Last week we talked about how customer service (as in actions) communicates a company’s values far better than any fancy slogans, and we gave an example of a business that was doing it right.
I also promised to talk about a different experience.
I let it slide for a couple of weeks, to make sure I wasn’t writing about it just out of being mad. Now I’m sure my experience demonstrates customer service showing a corporate lack of valuing customers–especially since individual employees worked hard to try to take care of customers despite corporate policy.
I was in Austin, Texas, to do a presentation at a conference (which went very well, by the way). A colleague and I both used the airline app on our phones to track the progress of our American Airlines flight, and so we were surprised to find when we reached the airport that the flight, scheduled to leave at 6 p.m., had been delayed two hours because of weather! That meant our Austin flight would leave at the exact moment our connecting flight would leave Dallas/Ft. Worth (apparently the only flight at DFW that was not delayed).
Hoping for the best, we waited. But then mechanical issues cropped up with the plane, and they had to send it back. Then the replacement had issues, and they had to send it back. Ultimately, the delays accumulated to 8:45 p.m.
The gate agents worked hard to keep us apprised of the situation. Since every flight out of Austin for the rest of the week was sold out, the gate agent gave me two alternatives: American Airlines could pay for me to stay in Austin and fly standby the next day, or I could fly on to DFW where American Airlines would pay for me to stay in a hotel and definitely catch a flight on the next day. He encouraged me to go to DFW, since the flight situation was more certain, and I took his advice (as did my colleague and several others).
He assured me that American Airlines would pick up the hotel tab, since the delays that had really nailed missing the connection had been mechanical.
I’ll bet you can see this coming.
When we arrived in Dallas/Ft. Worth, the gate agents there told us that since the Austin delay had been because of weather, they would not pay for a hotel. But we could sleep in the airport, and if we wanted to go somewhere else, they had coupons that would get us $40 off at a low-tier motel.
We pointed out that the gate agent in Austin had assured us that if we did AA a favor by flying on to DFW, they would pay for the hotel. The supervisor’s response: since the computer indicated it was a weather delay, company policy prohibited paying for a hotel.
How much is a customer worth?
Consider first the short-sightedness of that policy. I seriously doubt that the low-tier motel cost more than $80 for the night. That means they were willing to seriously piss off a customer and risk losing him over $40.
Does that sound to you as if all the signs about loving their customers meant anything?
I know gate agents get lied to all the time, and such a claim from one person could have been a scam. Even in that situation, many businesses recognize they are better off being scammed occasionally than to lose genuine customers.
In this case, though, a planeload of people all attested to what the Austin folks had said. No matter. Company policy.
Side note: stay calm
If you’ve watched reality TV shows like “Airline” and “On the Fly,” you know airline personnel get yelled at and mistreated all the time. Yelling does no good. It fits what we know about assertive communication vs. either passive or aggressive communication: when you yell at customer service personnel, they can easily ignore you, because they believe your threats come from emotion. When you calm down, they believe, you will not follow through. It’s just the emotion talking.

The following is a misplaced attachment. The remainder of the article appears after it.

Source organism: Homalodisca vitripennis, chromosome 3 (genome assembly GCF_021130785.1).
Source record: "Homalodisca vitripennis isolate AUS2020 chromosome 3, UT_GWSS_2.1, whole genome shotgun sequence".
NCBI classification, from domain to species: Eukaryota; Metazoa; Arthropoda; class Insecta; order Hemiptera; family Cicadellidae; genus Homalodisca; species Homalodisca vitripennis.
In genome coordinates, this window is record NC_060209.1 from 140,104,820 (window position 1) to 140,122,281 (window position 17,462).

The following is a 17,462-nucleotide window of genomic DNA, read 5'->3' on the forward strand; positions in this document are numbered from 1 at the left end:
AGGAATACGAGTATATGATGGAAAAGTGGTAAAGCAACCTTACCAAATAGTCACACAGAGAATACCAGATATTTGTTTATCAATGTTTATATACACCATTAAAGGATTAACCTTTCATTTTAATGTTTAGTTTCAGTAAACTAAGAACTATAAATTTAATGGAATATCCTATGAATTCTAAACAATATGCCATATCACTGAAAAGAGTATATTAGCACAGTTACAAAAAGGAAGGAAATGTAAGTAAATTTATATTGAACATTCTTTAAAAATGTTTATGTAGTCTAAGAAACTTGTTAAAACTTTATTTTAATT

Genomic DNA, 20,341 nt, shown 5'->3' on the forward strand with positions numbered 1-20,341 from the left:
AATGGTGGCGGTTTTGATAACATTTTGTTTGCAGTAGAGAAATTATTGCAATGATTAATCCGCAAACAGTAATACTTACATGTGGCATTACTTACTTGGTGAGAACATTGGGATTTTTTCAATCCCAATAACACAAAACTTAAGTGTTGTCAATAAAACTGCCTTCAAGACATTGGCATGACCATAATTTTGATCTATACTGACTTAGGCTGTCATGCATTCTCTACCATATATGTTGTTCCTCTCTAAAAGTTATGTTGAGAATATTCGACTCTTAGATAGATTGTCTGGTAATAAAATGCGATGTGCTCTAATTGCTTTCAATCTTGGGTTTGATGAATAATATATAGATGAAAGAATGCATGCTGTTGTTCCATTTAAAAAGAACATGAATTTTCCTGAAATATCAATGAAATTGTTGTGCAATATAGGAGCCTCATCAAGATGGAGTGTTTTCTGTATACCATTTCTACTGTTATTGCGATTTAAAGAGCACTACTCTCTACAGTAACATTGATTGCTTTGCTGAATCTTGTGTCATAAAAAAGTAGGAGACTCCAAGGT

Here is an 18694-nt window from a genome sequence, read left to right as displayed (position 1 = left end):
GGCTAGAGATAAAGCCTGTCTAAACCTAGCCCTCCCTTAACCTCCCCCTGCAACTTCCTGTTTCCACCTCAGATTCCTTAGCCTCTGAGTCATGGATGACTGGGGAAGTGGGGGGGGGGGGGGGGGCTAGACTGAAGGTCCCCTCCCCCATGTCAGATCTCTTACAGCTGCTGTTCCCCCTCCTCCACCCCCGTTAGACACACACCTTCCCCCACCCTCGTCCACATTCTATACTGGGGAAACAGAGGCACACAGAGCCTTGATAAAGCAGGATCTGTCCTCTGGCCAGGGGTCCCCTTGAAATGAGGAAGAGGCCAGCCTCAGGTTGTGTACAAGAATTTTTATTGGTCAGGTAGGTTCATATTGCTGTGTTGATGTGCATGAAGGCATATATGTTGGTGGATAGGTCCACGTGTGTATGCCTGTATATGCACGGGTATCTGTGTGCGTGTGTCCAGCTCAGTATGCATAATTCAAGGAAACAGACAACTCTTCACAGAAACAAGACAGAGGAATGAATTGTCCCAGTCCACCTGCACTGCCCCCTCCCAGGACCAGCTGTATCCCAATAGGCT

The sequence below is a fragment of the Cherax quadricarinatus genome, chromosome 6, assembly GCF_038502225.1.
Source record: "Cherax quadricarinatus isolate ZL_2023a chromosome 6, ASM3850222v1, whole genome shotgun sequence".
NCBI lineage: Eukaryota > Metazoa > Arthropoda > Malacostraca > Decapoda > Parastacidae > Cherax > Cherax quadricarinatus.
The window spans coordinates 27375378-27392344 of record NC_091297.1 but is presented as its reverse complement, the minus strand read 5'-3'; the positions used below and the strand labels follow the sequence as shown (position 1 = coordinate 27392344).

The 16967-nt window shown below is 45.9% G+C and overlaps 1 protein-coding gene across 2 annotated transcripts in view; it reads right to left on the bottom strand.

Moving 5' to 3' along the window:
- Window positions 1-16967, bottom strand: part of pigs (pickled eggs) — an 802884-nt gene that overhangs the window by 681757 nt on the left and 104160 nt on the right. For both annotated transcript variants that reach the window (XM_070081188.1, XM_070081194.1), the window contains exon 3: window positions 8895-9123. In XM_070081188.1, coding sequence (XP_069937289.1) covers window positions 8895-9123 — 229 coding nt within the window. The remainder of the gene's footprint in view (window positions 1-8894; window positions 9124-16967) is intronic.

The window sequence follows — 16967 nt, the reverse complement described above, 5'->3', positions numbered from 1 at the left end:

You are much more likely to achieve your desired results if you stay calm, state you case, and remain politely but firmly persistent. When you start talking about lawyers while you’re calm, it communicates much more seriously and clearly, and leaves the impression that you are much more likely to follow through, especially when you calmly start writing down names.
Outcome: the gate agent took care of us
Ultimately, the supervisor found a way to be able to put us up at a nicer hotel without charge. I really would like to know if somewhere in the employee handbook there is a line that says, “If the passenger has been standing there calmly arguing for at least 15 minutes, you are authorized to provide lodging free of charge,” or if the supervisor finally decided to do what was right despite corporate policy.
Since the hotel had a system for dealing with us and charging the airline, it’s obvious that it wasn’t an isolated situation.
(My late ex-wife once worked for a home health agency, 25 years ago or more. She learned that the insurance company had a policy of automatically rejecting claims the first time, since a profitable percentage of people would just accept the rejection. The agency had learned to simply resubmit it, at which point most claims went through. Perhaps AA has a similar reason for their policy–if so, it certainly worked, since all but five of us just took the discount coupon and left.)
I’m grateful to the individuals who ultimately took care of us. I have to say, though, that if American Airlines has a policy of leaving stranded passengers stranded in order to save $40, then I have a policy of not flying with them.
In this economy, some businesses believe they must cut corners in order to survive, but the ones that are surviving are the ones who focus on giving value to their customers–it’s even more essential in a challenging economy.
I am, even now, planning upcoming trips. I don’t know if my experience will be any different on any other airline. But I can guarantee you I’m going to find out!
What about you? We’re not just griping here–what actions have you observed that communicate values that contradict company claims?